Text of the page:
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More questions about inheritance

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This is a continuation of my previous topic, I am still super confused :P

Situation: There is this "D3DApp" class that is basically a framework to inherit from that give us a Window, a Renderer and a GameTimer. My class "Direct3D11Engine" derives from "D3DApp".

This is how the autor of "3d Game Programming using DirectX11" suggest to initialize my Direct3D11Engine class:

bool Direct3D11Engine::Init()
{
	if (!D3DApp::Init())
	{
		return false;
	}

	//Additional Initialization


	return true;
}

 

Now, from what I can tell something weird is happening, because the D3DApp::Init() method is called from inside my "Direct3D11Engine" fully constructed object.

At a first glance I would assume that a D3DApp object instance was default constructed and it's Init() method called, but that is not the case at all because if it was that way, then that instance would have his own ImmediateContext and swapChain and so on and my derived class would just have a bunch of nullptr instead, but I've tried to draw from within my "Direct3D11Engine" Draw() function and everything works, so that call to D3DApp::Init()  indeed  got my class variable all setup.

What on earth is going on here?! :S

Edited by MarcusAseth

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It's hard to say without the code. But probably what you are seeing here is that D3DApp::Init() is being used to call the base class version of Init(). I'd venture to guess that the author is suggesting you use this pattern to allow you to insert any of your application-specific code before or after the base application initialization runs.

There are alternative, better (in my experience) ways of implementing this pattern. But in this case the author is probably opting for simplicity and straightforwardness at the cost of robustness and expecting you to just "remember" to call the base class Init function at the right time.

The Foo::Bar() syntax means different things in different contexts. In this context, it means "explicitly call Foo's version of Bar on the object pointed to by the this pointer."

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Ok, probably is what is going on, so this means that from inside a derived class I can call a method of the parent class and the method will act on the derived class variables etc...? Is it really this sneaky?! :D

Example:

class A
{
public:
	A(){}
	virtual ~A();
	virtual void FancyFunction() {value = 20;}
protected:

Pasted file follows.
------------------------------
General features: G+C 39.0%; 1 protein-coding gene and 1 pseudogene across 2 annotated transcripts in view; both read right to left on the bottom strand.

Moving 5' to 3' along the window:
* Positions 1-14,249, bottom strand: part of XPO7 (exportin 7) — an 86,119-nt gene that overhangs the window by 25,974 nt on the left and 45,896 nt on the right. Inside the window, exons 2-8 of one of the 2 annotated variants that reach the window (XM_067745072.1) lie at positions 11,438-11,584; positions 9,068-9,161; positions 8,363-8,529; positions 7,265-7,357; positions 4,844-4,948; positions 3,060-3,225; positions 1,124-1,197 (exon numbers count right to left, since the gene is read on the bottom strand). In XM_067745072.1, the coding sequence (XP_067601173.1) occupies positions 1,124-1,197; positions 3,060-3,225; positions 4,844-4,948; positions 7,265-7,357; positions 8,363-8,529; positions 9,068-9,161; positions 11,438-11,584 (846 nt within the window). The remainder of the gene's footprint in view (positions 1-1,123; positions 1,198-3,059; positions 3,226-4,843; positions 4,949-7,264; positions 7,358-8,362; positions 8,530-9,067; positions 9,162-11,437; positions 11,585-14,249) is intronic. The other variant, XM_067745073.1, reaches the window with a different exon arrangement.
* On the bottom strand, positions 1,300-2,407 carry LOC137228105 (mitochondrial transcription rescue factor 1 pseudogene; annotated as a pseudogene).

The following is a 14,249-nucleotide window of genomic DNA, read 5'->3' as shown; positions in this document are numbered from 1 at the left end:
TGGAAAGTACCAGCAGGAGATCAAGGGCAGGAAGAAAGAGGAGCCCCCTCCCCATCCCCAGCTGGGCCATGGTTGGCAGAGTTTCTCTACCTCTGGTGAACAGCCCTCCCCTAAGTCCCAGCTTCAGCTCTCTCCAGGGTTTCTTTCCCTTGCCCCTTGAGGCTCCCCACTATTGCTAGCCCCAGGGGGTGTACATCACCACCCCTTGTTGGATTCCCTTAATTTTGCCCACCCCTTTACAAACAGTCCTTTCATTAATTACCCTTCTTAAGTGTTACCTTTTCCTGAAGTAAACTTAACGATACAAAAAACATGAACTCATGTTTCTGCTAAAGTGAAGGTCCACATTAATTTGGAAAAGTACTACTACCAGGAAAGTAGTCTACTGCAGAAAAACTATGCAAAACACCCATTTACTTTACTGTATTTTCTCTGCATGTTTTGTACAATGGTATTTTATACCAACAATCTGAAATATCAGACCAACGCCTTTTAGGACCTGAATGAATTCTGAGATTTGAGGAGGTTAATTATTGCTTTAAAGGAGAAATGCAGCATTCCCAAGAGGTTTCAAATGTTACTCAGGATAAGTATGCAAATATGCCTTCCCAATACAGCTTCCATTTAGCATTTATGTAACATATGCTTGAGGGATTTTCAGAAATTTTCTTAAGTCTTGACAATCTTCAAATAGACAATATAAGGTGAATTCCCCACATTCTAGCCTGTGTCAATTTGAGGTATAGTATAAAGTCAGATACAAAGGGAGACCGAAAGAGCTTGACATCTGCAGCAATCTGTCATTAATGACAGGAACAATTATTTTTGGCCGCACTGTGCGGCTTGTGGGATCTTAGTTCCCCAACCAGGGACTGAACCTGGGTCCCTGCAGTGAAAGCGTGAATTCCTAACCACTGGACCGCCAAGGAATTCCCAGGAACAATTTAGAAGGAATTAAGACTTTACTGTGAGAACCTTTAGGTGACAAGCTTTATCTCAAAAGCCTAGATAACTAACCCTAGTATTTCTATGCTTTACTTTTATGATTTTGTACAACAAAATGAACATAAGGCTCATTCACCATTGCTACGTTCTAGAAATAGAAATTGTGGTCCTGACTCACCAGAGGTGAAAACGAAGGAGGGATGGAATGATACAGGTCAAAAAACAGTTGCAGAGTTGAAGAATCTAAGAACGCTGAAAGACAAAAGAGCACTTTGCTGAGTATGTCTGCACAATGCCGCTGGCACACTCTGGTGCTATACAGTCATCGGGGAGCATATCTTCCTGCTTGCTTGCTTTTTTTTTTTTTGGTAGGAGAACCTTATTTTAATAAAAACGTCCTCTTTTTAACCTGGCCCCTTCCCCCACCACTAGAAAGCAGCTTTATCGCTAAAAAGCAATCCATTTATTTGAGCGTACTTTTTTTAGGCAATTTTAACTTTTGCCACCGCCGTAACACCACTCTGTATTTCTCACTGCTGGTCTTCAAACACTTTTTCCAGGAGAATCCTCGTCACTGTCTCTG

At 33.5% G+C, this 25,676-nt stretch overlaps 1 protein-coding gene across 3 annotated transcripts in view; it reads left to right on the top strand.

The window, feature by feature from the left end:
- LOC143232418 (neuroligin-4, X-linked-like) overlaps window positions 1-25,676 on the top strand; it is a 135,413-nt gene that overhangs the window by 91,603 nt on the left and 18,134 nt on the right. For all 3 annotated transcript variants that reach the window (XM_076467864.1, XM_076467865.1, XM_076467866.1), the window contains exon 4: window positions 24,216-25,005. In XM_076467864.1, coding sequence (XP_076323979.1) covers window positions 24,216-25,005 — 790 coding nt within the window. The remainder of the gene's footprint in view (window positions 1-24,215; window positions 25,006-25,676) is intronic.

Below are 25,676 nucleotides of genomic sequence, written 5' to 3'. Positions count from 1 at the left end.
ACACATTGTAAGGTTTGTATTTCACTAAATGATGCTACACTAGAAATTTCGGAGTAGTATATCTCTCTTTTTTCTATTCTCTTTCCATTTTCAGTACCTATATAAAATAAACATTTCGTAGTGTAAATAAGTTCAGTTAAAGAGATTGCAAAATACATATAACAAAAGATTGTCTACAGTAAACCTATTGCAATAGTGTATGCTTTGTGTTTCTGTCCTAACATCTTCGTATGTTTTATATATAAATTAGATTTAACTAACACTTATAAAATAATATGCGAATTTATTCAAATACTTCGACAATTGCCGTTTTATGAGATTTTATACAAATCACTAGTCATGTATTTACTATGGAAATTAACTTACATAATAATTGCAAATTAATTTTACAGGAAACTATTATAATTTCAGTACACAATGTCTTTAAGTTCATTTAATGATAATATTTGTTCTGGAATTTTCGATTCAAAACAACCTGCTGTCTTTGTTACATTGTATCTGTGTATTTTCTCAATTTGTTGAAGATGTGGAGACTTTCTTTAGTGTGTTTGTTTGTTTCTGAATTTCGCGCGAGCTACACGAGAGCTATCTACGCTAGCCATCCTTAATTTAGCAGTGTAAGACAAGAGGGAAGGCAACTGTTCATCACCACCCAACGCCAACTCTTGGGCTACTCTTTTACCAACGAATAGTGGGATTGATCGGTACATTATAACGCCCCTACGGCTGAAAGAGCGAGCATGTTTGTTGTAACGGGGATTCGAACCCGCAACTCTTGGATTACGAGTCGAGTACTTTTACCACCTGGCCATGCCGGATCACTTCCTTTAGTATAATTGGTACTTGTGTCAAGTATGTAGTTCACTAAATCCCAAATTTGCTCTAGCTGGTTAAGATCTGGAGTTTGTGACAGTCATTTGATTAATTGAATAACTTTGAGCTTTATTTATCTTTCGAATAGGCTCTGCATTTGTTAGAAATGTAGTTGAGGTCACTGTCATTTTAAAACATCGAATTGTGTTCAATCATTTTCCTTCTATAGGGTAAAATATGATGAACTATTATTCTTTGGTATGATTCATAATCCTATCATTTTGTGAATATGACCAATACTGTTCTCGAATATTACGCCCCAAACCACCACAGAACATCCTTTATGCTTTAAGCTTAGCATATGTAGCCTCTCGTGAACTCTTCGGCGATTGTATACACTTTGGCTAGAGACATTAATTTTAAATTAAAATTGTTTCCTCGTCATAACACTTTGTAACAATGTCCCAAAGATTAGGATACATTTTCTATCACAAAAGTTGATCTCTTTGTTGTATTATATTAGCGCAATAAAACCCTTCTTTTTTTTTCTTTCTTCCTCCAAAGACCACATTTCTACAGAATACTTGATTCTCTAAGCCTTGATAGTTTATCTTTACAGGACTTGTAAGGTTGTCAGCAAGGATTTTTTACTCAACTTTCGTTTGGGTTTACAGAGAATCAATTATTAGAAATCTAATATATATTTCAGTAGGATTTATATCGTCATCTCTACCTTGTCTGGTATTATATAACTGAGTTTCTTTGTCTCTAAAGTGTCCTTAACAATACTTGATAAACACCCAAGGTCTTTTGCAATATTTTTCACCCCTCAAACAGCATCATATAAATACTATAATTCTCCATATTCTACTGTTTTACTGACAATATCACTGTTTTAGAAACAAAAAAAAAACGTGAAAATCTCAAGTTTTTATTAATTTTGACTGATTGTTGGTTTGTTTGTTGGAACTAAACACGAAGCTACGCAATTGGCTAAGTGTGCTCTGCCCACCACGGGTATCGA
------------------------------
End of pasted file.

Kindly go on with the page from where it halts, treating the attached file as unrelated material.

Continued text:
int value{};
};

class B : public A
{
public:
	B():A(){}
  	//this function below will set B's member variable "value" to 20
	virtual void FancyFunction() {A::FancyFunction();}
};

 

Edited by MarcusAseth

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16 minutes ago, MarcusAseth said:

so this means that from inside a derived class I can call a method of the parent class

Yes, this part is true.

16 minutes ago, MarcusAseth said:

and the method will act on the derived class variables

No, this part is not. The parent (base) class cannot see into the derived class. It doesn't know anything about it, and cannot act on any member variables of the derived class directly.

The Base::Method() syntax you're seeing here is nothing magical, it's just a way of disambiguating, for the compiler, which function you want to call in a case where there are two versions (the base virtual method and the derived overridden method, for example). It is otherwise akin to any regular old member function call.

Your terminology is a little off again, here. In your example, "value" is a member of A. Not B; B doesn't have a member named value of its own, it just has A's value because B inherits from A, and thus every instance of B is also an A. 

When you say things like that something "will act on the derived class variables," what you are saying is that if (continuing your example) B had a member variable called "name," that calling A::FancyFunction from B::FancyFunction could let A set name = "Frank." But that is not possible.

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I see. It's pretty awesome, before I had basically copy-pasted all the WinProc function, while now I can just do this (code below) and override only the WM_Message cases I care about, pretty convenient! :P

Learned one more very useful thing, thanks! :)

LRESULT Direct3D11Engine::MsgProc(HWND hwnd, UINT msg, WPARAM wParam, LPARAM lParam)
{
	switch (msg)
	{
	

	default:
	return  D3DApp::MsgProc(hwnd, msg, wParam, lParam);
	}
}

 

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